On Investment Modeling, Part 3

This is the last piece intended in this series, but I know that I will get a some abuse for it.  One small request to those who agree with me on this issue: if I get flames as a result of this piece, and you disagree with the flames, please comment in my favor.  Thanks.


Warren Buffett once wrote a piece that is in one the editions of Ben Graham’s The Intelligent Investor, called The Superinvestors of Graham-and-Doddsville.  Buffett chooses nine investors that learned from Ben Graham, including himself, and shows how they outperformed the market averages over many years.

Very nice.  Another win for value investing.  I live in Graham-and-Doddsville for the most part, and have admiration for my neighbors.  No envy here.  I do well enough.

But, even though Buffett knew these investors long ago, and they were all students of Ben Graham, what I don’t know is whether Buffett culled only the best of Graham’s students for his essay.  I think the best of Buffett; I generally think he is an honest guy, but I don’t know for sure.  I write this as a convinced value investor.


Far better to try to do a general study.  The trouble is that it is difficult to segment the market into value investors, and everyone else.  The category is squishy.  Even if we could define the category well, we would have a hard time aggregating all of the data from all of the brokerage accounts.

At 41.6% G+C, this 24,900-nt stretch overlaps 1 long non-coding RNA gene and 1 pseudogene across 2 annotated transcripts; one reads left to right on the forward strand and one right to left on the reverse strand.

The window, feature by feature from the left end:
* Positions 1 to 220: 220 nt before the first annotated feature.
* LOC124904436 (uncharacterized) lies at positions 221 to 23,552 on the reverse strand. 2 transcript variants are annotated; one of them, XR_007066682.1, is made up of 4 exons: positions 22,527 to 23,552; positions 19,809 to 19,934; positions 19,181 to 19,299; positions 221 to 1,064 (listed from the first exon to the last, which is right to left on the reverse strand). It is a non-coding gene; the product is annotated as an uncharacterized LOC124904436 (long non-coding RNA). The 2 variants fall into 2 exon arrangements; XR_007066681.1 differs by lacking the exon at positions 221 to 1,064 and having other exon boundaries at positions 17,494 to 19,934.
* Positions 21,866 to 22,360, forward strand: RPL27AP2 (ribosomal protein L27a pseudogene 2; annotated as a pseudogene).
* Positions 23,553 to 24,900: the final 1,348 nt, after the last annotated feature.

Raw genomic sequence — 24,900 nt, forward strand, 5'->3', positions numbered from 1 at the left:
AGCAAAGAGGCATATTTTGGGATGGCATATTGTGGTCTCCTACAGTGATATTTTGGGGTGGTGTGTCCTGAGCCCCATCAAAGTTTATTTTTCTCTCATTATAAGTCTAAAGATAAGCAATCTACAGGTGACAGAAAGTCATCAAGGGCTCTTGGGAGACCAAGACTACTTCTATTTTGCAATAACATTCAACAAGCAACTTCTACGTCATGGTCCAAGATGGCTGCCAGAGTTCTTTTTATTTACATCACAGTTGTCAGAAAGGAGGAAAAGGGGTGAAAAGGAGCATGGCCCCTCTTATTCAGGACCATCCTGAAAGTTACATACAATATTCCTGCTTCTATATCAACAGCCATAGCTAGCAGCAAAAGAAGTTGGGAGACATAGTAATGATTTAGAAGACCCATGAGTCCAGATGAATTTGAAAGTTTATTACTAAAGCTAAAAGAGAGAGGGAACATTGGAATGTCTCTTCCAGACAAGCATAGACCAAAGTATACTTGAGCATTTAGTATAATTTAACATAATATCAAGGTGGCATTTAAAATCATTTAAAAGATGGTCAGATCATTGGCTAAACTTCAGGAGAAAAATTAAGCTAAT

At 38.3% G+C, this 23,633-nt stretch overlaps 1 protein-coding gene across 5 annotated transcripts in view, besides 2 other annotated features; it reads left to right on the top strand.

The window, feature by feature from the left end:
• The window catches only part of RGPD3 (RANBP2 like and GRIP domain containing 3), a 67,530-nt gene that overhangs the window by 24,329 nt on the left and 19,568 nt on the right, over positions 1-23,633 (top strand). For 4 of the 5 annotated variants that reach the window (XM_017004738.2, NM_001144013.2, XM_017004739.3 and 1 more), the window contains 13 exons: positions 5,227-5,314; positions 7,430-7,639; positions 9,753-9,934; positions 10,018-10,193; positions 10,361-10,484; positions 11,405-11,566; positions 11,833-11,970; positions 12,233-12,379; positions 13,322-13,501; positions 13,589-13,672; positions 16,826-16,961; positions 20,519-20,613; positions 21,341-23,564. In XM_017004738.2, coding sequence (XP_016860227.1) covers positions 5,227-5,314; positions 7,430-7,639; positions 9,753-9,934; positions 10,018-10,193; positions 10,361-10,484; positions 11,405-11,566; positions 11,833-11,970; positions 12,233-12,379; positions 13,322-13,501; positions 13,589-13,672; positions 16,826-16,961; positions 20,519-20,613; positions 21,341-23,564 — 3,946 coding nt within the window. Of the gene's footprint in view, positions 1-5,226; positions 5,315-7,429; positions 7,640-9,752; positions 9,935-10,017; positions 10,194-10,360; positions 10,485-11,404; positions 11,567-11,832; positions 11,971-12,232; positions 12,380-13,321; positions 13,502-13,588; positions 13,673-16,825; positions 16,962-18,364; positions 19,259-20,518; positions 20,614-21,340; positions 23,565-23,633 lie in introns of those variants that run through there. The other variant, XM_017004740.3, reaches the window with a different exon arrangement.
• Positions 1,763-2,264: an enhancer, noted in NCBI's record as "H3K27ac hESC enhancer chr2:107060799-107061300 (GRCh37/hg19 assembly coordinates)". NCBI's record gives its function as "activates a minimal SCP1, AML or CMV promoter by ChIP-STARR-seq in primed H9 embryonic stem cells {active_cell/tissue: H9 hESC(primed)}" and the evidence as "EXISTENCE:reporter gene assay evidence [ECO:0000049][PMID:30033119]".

So, what are we left with?  We boil down strategies into their quantitative essences, and measure the performance of the quantitative strategy versus the index.  The result is bloodless, and accurate to the first degree, in analyzing an investment strategy.

This is what the academics do.  Though I disagree with the Carhart factors, because I view them as alphas and not as betas, the basic idea of testing a strategy over the whole of the market is valid, if they take into account a full accounting for transaction costs.

See if the strategy is valid from the first approximation of turning it into a mathematical formula.  For value investing, it has worked.  Value factors have outperformed.  I love being a value investor, and I have been better than most of my competitors.

But that is not enough.  Price momentum factors have also outperformed.  Which brings me to my final point: Michael Covel hand-picked many successful trend followers in the his book, Trend Following.  He had more freedom to pick trend investors than Buffett did to pick value investors.  I give Michael Covel a choice:

  • Are you willing to recognize that value investing works, even as momentum investing works?
  • Or, do you end up a narrow-minded man who only sees one way to make  money in the markets?

Though I am mainly a value investor, I do not abhor momentum investing.  I incorporate it where I can.

But when Michael Covel chose other trend followers to demonstrate the value of his theory, he was less restrictive than Buffett was, and Buffett’s method was less than scientific.

I am not trying to pick a fight with Michael Covel.  On October 1st, we had a “discussion” over Twitter that he started, and I finished, where we discussed this topic.  Anyone who can re-assemble the full details of the topic please e-mail me, and I will post it.

I tried to be a gentleman, but Covel interpreted me as being a wimp.  I hate that.  A gentle answer discourages wrath, and that is what I aimed for, but he did not perceive it.


Much as I am not crazy about academics in finance, the way that they analyze strategies is the only fair way of analysis, because it allows for no discretion.